The teachers in “An Artist of the Floating World” have a passionate, paradoxical relationship to their most gifted students. Ono himself acknowledges this paradoxical relationship, having been both a student and a teacher at different points in his career. The paradox is this: teachers want their favorite students to become successful, but they also want these students to remain dependent on their mentors. While he is working for Moriyama, Moriyama’s top student is mysteriously dismissed, presumably because he has violated the teacher’s strict aesthetic rules. This allows Ono to become the top pupil, but this new status gives him the confidence to question his teacher—and as a result he, too, rebels and is sent away. Yet, Ishiguro seems to imply, power and the micro-celebrity of being a beloved teacher can corrupt. Years later, Ono himself betrays his best student after that student acts in ways that Ono deems unsuitable. Though Ishiguro avoids moralizing, he does make a strong statement, through implication, about how difficult and yet important it is for authority figures to be flexible and open-minded.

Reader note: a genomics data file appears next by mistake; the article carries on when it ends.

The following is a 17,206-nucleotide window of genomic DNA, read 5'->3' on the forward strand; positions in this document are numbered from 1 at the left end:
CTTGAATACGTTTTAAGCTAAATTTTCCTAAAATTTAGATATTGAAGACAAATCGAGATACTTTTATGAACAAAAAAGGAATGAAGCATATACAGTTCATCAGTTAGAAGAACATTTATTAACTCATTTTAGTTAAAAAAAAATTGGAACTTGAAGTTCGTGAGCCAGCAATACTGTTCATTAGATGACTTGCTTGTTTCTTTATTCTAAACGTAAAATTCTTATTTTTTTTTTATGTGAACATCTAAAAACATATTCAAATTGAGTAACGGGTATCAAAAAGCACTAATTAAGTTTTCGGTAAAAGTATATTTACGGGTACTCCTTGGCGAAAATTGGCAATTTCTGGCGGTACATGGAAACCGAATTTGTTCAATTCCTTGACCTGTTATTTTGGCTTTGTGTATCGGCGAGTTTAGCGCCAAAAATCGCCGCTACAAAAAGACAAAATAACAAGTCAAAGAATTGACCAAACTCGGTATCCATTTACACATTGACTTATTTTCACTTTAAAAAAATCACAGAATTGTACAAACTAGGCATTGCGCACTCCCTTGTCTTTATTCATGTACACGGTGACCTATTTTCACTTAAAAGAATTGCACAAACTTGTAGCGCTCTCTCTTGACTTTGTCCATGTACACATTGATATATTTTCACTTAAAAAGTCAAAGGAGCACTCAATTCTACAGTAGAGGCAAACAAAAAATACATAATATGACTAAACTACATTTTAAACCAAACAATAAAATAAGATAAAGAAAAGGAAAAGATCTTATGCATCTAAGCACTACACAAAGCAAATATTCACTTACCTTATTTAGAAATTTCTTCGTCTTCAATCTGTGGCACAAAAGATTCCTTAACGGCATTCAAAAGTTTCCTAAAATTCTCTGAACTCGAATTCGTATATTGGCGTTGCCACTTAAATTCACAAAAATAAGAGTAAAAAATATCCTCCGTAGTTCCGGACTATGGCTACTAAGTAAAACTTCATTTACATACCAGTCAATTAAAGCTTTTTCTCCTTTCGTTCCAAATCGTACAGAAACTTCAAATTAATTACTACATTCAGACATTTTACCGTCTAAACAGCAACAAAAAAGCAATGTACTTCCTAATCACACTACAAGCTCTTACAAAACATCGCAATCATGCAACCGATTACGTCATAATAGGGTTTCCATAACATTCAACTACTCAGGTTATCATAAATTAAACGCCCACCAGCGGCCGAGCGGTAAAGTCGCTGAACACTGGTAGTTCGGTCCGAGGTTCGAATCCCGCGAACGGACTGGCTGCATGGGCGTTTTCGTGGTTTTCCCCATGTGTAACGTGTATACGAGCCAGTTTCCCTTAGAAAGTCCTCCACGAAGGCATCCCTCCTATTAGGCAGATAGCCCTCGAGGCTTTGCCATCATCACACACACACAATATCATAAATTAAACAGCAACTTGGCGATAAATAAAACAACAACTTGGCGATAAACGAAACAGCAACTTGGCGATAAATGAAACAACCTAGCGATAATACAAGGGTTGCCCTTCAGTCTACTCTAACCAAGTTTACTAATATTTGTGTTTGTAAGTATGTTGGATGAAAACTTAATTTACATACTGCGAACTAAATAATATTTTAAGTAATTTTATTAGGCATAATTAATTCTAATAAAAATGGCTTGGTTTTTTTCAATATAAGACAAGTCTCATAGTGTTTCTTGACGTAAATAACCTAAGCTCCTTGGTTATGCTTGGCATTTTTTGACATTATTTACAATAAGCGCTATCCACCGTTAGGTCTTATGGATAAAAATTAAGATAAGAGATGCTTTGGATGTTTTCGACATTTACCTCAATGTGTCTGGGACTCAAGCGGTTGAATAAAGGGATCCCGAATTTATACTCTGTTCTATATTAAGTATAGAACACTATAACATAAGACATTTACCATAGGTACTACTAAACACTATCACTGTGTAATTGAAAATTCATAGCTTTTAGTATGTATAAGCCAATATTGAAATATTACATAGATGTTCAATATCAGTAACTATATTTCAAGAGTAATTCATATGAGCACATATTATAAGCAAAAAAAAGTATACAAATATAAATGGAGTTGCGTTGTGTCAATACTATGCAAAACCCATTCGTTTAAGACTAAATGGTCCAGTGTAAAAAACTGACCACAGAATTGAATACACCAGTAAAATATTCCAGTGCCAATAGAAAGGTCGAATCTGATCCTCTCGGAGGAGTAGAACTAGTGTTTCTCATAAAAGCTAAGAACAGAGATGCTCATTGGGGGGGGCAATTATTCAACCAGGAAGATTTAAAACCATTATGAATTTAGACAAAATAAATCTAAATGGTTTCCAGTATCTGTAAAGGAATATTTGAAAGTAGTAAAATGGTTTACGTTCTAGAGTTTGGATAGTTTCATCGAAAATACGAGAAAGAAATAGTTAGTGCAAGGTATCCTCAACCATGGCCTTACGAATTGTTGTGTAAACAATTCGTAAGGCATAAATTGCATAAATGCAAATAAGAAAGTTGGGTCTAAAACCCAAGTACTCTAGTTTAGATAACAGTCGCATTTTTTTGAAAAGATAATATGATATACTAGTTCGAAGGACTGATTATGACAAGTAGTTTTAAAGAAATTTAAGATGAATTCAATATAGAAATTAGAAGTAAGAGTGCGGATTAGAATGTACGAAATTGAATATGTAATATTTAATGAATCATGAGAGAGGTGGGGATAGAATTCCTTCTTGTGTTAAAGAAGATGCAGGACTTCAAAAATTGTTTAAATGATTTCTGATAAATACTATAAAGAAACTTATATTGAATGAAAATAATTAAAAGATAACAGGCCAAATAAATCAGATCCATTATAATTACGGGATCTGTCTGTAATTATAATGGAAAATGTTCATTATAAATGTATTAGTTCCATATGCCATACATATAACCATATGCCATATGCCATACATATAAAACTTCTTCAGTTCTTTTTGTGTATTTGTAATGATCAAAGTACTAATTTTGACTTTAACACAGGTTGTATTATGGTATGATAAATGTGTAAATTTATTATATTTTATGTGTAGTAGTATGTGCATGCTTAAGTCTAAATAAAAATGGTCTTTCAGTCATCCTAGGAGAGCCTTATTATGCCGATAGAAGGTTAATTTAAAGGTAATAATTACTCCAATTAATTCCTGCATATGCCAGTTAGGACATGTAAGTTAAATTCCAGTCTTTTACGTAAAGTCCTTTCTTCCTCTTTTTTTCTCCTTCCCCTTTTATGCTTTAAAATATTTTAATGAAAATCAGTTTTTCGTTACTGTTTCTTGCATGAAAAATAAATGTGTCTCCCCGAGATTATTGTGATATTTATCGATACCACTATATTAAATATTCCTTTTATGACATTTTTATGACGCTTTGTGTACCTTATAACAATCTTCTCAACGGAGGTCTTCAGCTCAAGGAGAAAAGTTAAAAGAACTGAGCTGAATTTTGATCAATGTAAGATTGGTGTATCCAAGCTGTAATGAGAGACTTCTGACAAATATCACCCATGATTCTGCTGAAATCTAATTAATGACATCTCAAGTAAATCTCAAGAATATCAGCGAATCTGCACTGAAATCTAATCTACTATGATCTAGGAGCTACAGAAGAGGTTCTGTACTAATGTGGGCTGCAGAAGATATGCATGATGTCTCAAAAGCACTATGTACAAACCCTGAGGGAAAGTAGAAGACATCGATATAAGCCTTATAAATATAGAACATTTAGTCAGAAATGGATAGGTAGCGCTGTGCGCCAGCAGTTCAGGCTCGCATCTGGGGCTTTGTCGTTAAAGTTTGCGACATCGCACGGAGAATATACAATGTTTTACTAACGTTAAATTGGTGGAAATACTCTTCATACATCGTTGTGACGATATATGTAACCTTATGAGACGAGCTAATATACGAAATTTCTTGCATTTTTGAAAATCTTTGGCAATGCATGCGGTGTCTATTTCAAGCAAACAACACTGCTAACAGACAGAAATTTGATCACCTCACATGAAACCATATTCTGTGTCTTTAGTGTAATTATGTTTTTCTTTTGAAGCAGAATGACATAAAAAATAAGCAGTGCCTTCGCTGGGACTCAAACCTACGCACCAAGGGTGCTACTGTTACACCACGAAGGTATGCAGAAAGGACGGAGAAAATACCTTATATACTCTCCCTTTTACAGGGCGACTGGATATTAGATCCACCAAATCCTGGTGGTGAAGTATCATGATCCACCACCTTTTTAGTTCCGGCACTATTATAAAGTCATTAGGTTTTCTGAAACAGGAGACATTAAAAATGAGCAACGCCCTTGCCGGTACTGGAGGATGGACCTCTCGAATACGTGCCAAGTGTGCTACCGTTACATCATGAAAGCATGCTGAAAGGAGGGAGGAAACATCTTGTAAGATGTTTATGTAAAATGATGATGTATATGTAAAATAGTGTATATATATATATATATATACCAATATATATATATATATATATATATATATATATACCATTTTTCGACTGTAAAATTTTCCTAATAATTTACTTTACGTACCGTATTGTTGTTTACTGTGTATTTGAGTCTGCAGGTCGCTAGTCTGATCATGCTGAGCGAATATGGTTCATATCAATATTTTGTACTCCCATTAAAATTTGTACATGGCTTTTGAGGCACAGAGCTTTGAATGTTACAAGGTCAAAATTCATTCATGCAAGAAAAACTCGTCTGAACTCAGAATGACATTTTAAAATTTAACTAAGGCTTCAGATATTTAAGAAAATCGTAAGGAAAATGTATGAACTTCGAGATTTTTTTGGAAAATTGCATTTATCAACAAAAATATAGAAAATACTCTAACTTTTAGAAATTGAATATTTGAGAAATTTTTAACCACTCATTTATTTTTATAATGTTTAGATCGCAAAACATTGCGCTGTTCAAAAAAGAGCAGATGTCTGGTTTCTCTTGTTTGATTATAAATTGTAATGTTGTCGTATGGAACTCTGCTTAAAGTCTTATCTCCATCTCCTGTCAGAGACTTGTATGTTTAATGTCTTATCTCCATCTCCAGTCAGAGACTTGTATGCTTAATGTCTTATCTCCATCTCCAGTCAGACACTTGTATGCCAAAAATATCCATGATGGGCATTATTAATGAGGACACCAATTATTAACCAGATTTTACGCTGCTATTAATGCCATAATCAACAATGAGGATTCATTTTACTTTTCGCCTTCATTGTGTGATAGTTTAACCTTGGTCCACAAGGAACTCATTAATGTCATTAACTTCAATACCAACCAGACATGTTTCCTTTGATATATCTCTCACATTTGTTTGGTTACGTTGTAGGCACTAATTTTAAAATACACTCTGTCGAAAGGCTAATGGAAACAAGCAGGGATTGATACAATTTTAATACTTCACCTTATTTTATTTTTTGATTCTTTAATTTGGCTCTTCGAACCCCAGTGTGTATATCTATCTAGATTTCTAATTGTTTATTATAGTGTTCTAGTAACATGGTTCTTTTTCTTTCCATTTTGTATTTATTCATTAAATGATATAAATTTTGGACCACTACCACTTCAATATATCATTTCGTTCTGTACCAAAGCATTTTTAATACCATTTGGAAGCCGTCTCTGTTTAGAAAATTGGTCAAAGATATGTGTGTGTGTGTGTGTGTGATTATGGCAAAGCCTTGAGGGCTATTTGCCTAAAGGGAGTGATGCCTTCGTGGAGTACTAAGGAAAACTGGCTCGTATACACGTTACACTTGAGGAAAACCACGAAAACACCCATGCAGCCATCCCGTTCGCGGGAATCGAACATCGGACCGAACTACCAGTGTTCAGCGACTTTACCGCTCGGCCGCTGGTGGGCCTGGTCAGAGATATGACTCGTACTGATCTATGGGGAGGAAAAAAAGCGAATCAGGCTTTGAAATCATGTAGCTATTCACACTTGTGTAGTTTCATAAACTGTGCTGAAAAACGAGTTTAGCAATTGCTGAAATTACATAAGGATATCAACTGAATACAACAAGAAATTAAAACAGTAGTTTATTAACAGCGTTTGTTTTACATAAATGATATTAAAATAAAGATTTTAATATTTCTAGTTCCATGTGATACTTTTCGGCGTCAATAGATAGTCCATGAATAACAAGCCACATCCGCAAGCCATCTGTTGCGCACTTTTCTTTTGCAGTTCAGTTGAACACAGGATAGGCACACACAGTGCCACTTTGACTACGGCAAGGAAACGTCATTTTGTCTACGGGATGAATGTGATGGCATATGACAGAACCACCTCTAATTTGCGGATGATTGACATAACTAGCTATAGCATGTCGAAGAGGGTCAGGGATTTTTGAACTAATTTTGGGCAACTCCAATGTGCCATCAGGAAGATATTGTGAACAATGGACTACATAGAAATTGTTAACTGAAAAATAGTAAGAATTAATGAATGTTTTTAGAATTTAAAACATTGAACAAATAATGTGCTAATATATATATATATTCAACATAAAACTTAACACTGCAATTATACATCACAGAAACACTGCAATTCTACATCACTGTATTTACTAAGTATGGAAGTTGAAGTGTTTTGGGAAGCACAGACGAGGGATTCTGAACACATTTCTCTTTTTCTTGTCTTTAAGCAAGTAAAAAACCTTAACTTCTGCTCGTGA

The central storyline of the novel, or at least of its more linear portions, revolves completely around an engagement. Noriko’s arranged marriage becomes a site of tension for Ono. While Noriko’s previous, broken-off engagement was a love match, this one is completely arranged in the traditional manner. As a result, the young couple are far from the only people involved in the relationship. Ono, isolated since the war, has no choice but to reengage with society and grapple with the possibility—in fact, the undeniable reality—that people are judging him. The marriage negotiation is a perfect place for Ishiguro to expose his main character’s neuroses, since it involves an explicit judgment of his status. At the same time, the somewhat depressed Ono is forced to present himself in public for his daughter’s sake. Yet non-arranged marriages are just as fraught in this book. Noriko’s love match was broken off, not by her fiancé, but by his parents. In this sense, no marriage in this novel can exist independently of social status, familial relationships, and politics.